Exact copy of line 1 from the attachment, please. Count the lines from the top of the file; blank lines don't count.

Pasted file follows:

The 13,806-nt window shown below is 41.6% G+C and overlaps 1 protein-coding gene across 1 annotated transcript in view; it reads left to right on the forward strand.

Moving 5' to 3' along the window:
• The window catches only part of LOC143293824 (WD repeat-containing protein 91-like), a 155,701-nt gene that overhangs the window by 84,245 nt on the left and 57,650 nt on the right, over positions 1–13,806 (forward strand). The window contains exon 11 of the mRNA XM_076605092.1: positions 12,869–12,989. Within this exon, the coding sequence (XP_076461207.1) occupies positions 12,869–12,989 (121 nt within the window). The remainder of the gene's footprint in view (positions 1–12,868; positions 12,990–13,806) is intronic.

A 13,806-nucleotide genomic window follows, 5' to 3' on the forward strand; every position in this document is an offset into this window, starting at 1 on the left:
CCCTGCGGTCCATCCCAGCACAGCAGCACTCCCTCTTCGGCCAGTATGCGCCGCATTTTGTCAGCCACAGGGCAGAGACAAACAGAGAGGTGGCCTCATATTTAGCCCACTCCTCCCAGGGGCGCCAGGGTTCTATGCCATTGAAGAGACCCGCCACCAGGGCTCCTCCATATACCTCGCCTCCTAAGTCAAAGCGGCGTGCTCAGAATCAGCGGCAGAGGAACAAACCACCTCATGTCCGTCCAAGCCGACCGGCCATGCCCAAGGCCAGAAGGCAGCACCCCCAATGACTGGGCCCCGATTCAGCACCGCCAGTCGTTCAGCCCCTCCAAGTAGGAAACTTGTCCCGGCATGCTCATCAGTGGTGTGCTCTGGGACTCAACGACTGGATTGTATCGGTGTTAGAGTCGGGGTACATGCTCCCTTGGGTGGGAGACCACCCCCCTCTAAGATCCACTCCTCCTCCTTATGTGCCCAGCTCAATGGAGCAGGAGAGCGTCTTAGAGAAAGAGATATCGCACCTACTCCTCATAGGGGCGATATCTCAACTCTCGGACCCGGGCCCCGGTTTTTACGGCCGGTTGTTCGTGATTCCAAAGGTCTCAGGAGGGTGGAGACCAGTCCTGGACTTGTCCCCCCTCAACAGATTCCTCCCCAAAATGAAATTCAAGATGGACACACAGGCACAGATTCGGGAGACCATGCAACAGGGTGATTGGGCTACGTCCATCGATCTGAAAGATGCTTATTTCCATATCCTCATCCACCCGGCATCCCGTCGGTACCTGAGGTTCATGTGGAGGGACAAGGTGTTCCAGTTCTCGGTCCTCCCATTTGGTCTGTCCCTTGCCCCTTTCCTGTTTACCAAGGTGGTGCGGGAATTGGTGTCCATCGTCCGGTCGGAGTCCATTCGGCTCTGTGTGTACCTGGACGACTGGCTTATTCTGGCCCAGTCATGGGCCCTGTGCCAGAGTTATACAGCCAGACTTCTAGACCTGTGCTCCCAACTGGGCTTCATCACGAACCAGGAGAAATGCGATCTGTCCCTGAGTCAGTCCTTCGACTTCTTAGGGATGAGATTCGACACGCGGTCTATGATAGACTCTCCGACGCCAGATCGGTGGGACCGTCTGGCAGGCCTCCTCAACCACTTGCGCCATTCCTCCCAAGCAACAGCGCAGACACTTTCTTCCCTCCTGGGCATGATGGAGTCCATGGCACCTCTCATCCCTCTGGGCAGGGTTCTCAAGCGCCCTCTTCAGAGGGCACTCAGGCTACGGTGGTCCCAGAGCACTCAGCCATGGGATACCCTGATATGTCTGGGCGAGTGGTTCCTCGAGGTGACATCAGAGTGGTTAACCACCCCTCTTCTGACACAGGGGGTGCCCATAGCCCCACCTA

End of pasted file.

The 13,806-nt window shown below is 41.6% G+C and overlaps 1 protein-coding gene across 1 annotated transcript in view; it reads left to right on the forward strand.